Sunday, March 1, 2009

Mini-Bakewell and Jam Tarts

This is a lovely variation on the classic Bakewell Tart, which to the best of my knowledge is almond topping a pastry base, with strawberry or raspberry jam in the middle. I sometimes make a full-sized tart, although tart is probably a misnomer as its only relationship to a tart is the pastry base, with the topping made of a cake-like mix. In fact some recipes only use a rich marzipan-(egg-sugar-almond) mix with no flour, and I rarely do this, as I find it a bit overwhelmingly rich and prefer a Victoria Sponge-type filling.
These are delicious bite-sized buns actually, the sweet shortbread pastry base is crisp and light and a perfect foil to the sponge topping, with the pastry strips on top finishing it off nicely and using up the trimmings as well. I have put Lidl marzipan (very yellow this, as it is commercial and not lovingly hand made from scratch as my Christmas Cake Almond Paste was, honest!) in some of them; it tasted just fine and despite the colour it was not full of artificial E-numbers.
(I actually Googled the colouring agent, Lutein, and it is classified as a natural herbal food colour extracted from Marigolds which as many of you will know have numerous properties besides being nice flowers. They are an excellent insect repellent in vegetable gardens, and in Tanzania the Mexican Marigold root was used to make a natural insect repellent on crops in the villages where our NGO had projects, with great effect!) There's a bit of information you didn't expect in a recipe for Bakewell Tarts so back to the main topic and here is the recipe for them.

Mini-Bakewell and Jam Tarts


(for 24 tarts or 2 bun trays full)

8oz/225gm flour (self-raising or plain with 2-3 teaspoons baking powder)
8oz/225gm sugar

8oz/225gm butter

4 eggs

Almond or Vanilla Essence (as preferred)

Sweet Shortcrust Pastry (for base) (*half this quantity is probably enough but I make a batch and freeze the leftover for another day)

1lb/450gm plain flour8oz/225gm chilled butter (preferable to margarine).
2 oz/50gm sugar (or caster sugar or icing sugar).
1 egg.
A few tablespoons of cold water to bind.

Fillings: Strawberry Jam or Marzipan


Rub the butter into the flour until crumbly consistency.

Add sugar and egg, mix well with knife blade.

Add water if necessary to bind, careful not to overhandle.

Roll out and cut with cookie cutter to fit baking tray cups - line tray cups with pastry discs and add a dollop - teaspoon - of jam or marzipan.

Cake topping

Put all ingredients into mixing bowl and whisk together, using electric whisk preferably. Otherwise, using a wooden spoon, cream butter and sugar well, add essence and beaten eggs and flourand baking powder (if used) alternately until a dropping consistency is reached.

Add spoonfuls of the cake mix to the pastry/jam bases and decorate with strips of pastry leftovers as you wish - a cross, basketweave or whatever takes your fancy. This bit is entirely optional!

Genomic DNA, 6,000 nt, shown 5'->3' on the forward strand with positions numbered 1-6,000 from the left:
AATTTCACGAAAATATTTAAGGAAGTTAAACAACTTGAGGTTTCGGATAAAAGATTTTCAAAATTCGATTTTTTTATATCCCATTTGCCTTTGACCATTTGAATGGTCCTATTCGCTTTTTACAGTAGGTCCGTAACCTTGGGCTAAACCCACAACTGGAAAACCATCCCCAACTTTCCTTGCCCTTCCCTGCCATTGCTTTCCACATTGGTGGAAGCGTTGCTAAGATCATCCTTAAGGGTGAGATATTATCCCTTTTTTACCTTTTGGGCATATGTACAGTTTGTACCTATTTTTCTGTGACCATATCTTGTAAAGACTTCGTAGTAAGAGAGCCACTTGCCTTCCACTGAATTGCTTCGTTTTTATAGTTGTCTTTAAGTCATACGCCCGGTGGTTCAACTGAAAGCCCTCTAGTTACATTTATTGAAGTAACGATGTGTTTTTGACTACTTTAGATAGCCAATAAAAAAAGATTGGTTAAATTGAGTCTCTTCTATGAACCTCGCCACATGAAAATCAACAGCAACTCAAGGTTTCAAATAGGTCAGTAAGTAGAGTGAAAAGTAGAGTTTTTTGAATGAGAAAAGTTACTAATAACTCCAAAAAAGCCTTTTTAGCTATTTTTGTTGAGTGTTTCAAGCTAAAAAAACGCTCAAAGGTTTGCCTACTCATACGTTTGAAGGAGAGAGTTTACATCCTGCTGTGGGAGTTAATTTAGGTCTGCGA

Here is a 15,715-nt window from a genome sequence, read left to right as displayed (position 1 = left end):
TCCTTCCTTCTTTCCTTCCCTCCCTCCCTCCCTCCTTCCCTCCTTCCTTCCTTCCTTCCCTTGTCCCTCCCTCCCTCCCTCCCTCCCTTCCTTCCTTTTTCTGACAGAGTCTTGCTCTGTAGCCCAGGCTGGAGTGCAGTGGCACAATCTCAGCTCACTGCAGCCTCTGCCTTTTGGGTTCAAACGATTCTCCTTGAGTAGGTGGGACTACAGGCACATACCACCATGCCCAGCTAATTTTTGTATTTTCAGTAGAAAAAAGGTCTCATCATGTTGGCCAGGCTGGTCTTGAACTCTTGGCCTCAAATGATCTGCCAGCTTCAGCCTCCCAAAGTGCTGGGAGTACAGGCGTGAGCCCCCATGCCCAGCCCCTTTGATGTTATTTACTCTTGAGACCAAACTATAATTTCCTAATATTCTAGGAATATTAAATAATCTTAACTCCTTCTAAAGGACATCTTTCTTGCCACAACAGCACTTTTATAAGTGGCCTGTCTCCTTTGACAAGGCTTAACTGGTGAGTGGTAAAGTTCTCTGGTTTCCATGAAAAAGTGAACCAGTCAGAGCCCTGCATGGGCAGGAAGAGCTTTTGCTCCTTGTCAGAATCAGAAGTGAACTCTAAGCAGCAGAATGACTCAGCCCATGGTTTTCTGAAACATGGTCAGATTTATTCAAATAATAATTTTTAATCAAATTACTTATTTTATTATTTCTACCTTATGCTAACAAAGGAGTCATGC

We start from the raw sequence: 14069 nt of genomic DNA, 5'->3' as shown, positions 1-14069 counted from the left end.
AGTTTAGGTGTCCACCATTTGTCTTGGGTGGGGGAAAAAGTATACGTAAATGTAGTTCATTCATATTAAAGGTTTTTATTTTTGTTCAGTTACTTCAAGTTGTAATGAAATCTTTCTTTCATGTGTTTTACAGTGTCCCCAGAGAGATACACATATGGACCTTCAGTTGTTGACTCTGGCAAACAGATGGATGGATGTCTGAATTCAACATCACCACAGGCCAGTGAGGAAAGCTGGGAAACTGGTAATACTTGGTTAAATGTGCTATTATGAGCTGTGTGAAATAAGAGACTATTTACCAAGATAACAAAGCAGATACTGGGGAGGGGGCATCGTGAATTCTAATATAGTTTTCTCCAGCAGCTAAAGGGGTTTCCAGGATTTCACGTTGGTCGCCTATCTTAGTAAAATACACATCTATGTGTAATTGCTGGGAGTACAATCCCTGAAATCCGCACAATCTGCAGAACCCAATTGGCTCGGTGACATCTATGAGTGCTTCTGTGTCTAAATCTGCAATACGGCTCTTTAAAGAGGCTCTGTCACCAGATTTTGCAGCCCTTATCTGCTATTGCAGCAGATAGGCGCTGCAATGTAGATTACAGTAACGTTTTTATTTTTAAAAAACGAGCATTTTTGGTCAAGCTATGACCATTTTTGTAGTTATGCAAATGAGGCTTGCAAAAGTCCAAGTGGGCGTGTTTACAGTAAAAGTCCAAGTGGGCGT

Bake in a hot preheated oven (200degrees Centigrade/375 degrees Fahrenheit) for 10-15 mins, reduce heat to 150 degrees Centigrade/300 degrees Fahrenheit) and bake to golden brown and pastry should be light golden colour.

Remove and cool, then sieve icing sugar on top to decorate - I like this finish but you can leave plain if you prefer.

Enjoy! Delicious warm with a nice cuppa tea!


FoodFunFarmLife said...

I've never attempted to make Bakewell Tarts & the only ones I've ever eaten were the shop bought variety when I was in the UK once. Yours look delicous, though !

Peggy said...

I have never used marzipan in baking only for icing maybe I have been missing something!I used to make batches of cakes like this when the kids were at home. Pastry base with jam or stewed apple filling, with 'queen cake' mixture on top and iced to finish.

Jeanne said...

I love all the pictures showing the preparation. And they look so delicious I'd love to be having one with a nice cup of tea right now.

Catherine said...

Thanks for the comments, these are indeed more-ish.
LYNDA - if you've only eaten shop ones then you definitely have to try home-made! There is no comparison, even Mr. Kipling which is kinda the gold standard for shop-bought in the UK/Ireland are nowhere near it. And like Peggy writes, these are the same like she made.
PEGGY - glad you know these and I don't think you miss out with not using marzipan, I only use it for almond paste icing and just tried it here as I wanted to use the Lidl marzipan - it comes in sausage-like rolls like black pudding!Anyway the book recipe I have for Bakewell is ground almonds mixed with sugar and eggs, i.e. Marzipan!
Also the stewed apple filling is lovely, I've done this and forgot to mention it so thanks for the reminder! Iced finish is a good alternative to the pastry strips.

Catherine said...

JEANNE, your comment came in after I wrote the above response to Lynda and Peggy- thanks for the comment and I am enjoying doing these baking posts, even if my kids are laughing at my propensity of photographing my various stages of preparation! They are worth trying and easy too.
I just posted a commment on your blog about the Friendship Cake, fascinating and I look forward to enlightenment!

Jeannette StG said...

If you ever would leave nursing, you could teach cooking, or have a cooking blog, that's for sure:) i love marzipan - thanks for the recipe!

Caroline said...

Thankyou Catherine for leaving your kind & thoughtful commnet on my blog. It means alot.

Unknown said...

Catherine, thank you for your comment on my book review blog:) It constantly amazes me that we can come together here from all over the world...I love the "blogging world"! Your pictures are beautiful---we don't have castles in Midwestern U.S.:). Your recipes look great, and I, also, like the step-by-step pictures. I've added a couple to my blog, but would like to do more.